Story URL: http://news.medill.northwestern.edu/chicago/news.aspx?id=157328
Story Retrieval Date: 6/19/2013 3:11:58 AM CST
Chelsea Robbins/ MEDILL
A 40-foot truck pulled up to Cameron Elementary School at 8:15 am on a recent Thursday. Pictures of young children and doctors covered the vehicle exterior and friendly faces waited inside while the movie, “Shrek,” played on the TV.
With parental consent forms in hand, children lined up outside the van, ready to receive vaccinations, physical exams and care for injuries.
Norwegian American Hospital’s state-of-the-art Pediatric Care-A-Van has two complete patient examination rooms, a medical station and a waiting area. The free health care center on wheels fills the gap for uninsured families. It makes rounds nearly five days a week to public schools, day cares, community centers, churches and health fairs to bring medical services to children from birth to 21 years old, primarily serving the Humboldt Park neighborhood of Chicago.
“Our purpose is to get into the communities where parents are having a hard time, they don’t have insurance or a job, or the time to go to doctors,” said Russell Hyde, the van’s program manager. “So we try to get into the communities and schools to help families out.”
Hyde, a former paramedic from Zimbabwe, and his team have traveled to Cameron Elementary School more than 20 times in the last two years, since the Care-A-Van started offering services. With each van visit, about 15 children receive physical exams and immunizations, vision and hearing screens, asthma assessments, health education and behavioral health evaluations and treatment for fevers, sore throats and other illnesses.
Since 2008, more than 4,000 children have stepped aboard the medical mobile unit—many of whom are homeless, living in homeless shelters or in homes for battered women and children, said Pat Carr, the certified pediatric nurse practitioner on the van.
“We have children that are 10 or 11 years old that have never even once seen a doctor—ever,” Hyde said.
Many children don’t have the required vaccinations to attend school before the Care-A-Van arrives.
“If they had to go by that law where you can’t come to school if you don’t have your physical or immunizations, the streets would be filled with children,” said Hyde, who handles everything from getting supplies for the van to scheduling appointments. “It’s really a tough situation that the CPS is in so we try to get into as many schools as we can and try to get them updated so you’re not putting the other kids at risk that are compliant. It’s a double-edged sword.”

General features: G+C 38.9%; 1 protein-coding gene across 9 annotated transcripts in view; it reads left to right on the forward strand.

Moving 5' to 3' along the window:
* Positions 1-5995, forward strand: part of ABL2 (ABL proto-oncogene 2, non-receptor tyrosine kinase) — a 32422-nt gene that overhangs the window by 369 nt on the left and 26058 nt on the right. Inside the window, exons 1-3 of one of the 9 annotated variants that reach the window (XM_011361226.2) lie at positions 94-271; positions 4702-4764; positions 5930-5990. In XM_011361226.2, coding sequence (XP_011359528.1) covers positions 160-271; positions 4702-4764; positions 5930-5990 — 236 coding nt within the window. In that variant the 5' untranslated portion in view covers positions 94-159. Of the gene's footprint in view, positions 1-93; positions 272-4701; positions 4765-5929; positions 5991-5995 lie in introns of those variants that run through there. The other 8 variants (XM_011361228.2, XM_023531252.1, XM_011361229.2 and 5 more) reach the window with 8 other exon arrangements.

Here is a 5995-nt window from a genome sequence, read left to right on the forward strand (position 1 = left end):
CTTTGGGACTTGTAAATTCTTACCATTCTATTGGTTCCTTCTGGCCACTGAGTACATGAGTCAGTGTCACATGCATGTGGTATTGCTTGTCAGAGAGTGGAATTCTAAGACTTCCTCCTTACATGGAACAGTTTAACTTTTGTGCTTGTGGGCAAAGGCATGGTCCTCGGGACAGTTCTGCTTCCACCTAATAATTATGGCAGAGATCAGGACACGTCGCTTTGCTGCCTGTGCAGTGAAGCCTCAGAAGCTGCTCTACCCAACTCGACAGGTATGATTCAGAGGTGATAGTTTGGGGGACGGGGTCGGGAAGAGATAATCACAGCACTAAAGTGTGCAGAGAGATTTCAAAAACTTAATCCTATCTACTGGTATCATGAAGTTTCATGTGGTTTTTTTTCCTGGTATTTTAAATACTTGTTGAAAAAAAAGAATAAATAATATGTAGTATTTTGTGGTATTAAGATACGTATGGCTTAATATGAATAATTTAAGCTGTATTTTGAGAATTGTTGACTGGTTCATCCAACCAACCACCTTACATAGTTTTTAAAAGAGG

Nurse Carr provides children with everything from lead and hemoglobin testing to physical exams. She also watches for abuse, which she said she sees more than she cares to.
“We try to make this a very friendly and safe environment, because a lot of these kids need it,” said Carr, who doesn’t wear a white coat or scrubs but, rather, jeans and a sweater. “[The kids] come from stressful situations, and a lot of time negligent situations where they don’t have anybody that listens to them.”
Carr, who has been a nurse for nearly 30 years, tells the children about the meaning of confidentiality—anything that is talked about in the van stays in the van, and that seems to help a lot of children open up, she said.
The Children’s Care foundation, which helps provide pediatric and primary health care services to impoverished children, was the initial funding arm for the Care-A-Van. Private funding and other grants help the mobile unit continue to operate and provide care to underserved communities.
In the last year, the Care-A-Van team added Fernando Arroyo, a behavioral specialist. Arroyo, who is an ex- Navy paramedic, acts as an additional advocate in whom children can open up to and ask questions to about anything from sexually transmitted diseases to depression.
“[Cameron Elementary School], I would say, is the most challenging school we visit,” Arroyo said. “We’ve visited 20 or 30 schools, and this is our second time here this week. The first time we were just here to do mental health.”
Arroyo said the number one fear Cameron children have is for their safety.
“These kids are no strangers to violence,” he said. “I thought I’d seen a lot in the Navy… but this has opened my eyes to pretty much a new level.”
“You can’t even imagine what these kids go home to,” Carr said. “It’s humbling, very humbling.”
“We could be out seven days a week, 24 hours a day,” Carr added. “Just because the need is so great—I only wish we had more trucks to go out.”
To schedule a Care-A-Van day at your school or center contact Russell Hyde at 773-292-2629.